You don’t need to worry about trying to shoot a moving car scene at night. There are easy techniques to create a very believable car scene without moving out of the driveway or garage.
If your budget allows, you can mount the rather expensive but very reliable, cool-temperature and flicker-free Kino Flo Micro-Flo kit on the dash in front of each of your actors and create a very believable lighting on their faces. Or you can buy small fluorescent work lights at the local hardware store and gaffer-tape them to your dash. Once you have white-balanced the camera, you can add gels to the lights to simulate the color of the dash lights for that car model.
For the lights of a passing car, mount two par lamps on a board about three feet across. These become the headlights in the distance. Red gel another set for taillights. Pass a hand-held Lowel Omni light gelled with a blue filter across the car hood at regular intervals to create streetlights. Finally, set up a green-, yellow- and red-gelled par set with switches to make a stoplight. Shining these lights through the windshield onto your talent’s face creates very realistic street lighting effects. Edit your “studio” shoot with some good exterior video of the area, and the scene becomes totally believable.
The Guerrilla Way
For those one-man-band or low-funded productions, there are other ways to light a car interior. Ever see a “tap light”? How ‘bout a “snake light”? Both of these hardware finds work well in tight places, like adding illumination to the floorboards, or to set in the driver’s lap to give a bit more glow to his face. Tap lights are small round battery-operated Plexiglas domes found in linen or hardware stores that you tap to turn on. Snake lights are flashlights that have a flexible handle that a user might wrap around his neck to work hands-free. We used a snake light in a small area to light up the arms and interior of the glove in our Illuminations photo in the November issue. These lights are adjustable and don’t throw off a lot of light, but in a pinch (and with zero budget), they can be effective, if you work with them.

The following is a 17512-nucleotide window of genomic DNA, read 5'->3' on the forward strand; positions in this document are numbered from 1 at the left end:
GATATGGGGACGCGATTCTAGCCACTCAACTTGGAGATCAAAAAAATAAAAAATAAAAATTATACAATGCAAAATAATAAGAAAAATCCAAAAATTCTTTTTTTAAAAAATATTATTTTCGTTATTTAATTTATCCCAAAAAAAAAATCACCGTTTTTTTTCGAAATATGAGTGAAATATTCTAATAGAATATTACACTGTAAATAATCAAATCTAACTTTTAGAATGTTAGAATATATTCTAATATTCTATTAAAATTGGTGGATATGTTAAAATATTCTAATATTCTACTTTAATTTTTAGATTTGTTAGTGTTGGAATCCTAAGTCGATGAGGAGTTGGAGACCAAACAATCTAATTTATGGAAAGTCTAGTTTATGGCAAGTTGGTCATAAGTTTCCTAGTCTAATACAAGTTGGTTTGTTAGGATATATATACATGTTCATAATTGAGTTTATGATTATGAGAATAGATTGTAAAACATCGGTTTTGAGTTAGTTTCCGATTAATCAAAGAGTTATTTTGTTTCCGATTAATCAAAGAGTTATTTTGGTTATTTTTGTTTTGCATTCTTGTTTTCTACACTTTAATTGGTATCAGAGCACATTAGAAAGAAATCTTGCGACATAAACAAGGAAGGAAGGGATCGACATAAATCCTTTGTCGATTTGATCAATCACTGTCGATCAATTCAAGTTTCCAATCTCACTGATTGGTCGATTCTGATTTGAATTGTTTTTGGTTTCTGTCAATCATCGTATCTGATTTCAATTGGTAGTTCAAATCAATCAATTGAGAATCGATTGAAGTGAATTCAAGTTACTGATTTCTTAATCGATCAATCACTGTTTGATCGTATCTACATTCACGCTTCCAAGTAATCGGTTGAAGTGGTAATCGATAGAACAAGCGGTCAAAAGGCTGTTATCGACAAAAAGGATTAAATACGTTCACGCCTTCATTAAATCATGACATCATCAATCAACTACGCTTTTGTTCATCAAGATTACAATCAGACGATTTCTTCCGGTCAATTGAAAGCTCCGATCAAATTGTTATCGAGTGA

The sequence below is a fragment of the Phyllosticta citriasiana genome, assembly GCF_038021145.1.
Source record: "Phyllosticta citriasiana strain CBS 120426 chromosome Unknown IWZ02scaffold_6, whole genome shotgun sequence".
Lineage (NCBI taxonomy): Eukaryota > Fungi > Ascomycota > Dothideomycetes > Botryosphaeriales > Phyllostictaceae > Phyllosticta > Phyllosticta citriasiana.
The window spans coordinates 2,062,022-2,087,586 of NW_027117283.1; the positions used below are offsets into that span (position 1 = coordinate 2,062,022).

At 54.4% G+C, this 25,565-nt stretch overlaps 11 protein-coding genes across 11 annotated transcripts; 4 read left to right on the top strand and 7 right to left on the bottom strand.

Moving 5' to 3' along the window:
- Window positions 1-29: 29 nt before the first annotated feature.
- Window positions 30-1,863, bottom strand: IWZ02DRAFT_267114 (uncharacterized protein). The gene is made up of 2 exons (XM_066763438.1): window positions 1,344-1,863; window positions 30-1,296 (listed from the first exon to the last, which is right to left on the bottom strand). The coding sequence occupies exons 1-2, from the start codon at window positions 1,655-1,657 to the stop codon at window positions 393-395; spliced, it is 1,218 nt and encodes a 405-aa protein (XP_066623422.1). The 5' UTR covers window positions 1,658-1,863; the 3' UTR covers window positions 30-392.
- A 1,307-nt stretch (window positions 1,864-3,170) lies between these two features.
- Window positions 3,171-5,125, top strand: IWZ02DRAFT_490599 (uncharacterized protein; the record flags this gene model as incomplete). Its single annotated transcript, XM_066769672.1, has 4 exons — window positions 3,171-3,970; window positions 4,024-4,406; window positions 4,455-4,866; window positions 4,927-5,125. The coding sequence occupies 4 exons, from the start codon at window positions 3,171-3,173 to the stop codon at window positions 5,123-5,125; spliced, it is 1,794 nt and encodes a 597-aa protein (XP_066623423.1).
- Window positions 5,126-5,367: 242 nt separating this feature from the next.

Now that you know how to light car interiors, here’s a Videomaker challenge: create your own setup, shoot a car-interior scene and send us some video and photos of the setup, and we’ll get it on our new social networking site, Videomaker‘s Lounge. Good luck and happy lighting!
Robert G. Nulph, Ph.D., is an instructor of video and film production at the college level and an independent video/film director.
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Lighting Car Interiors at Night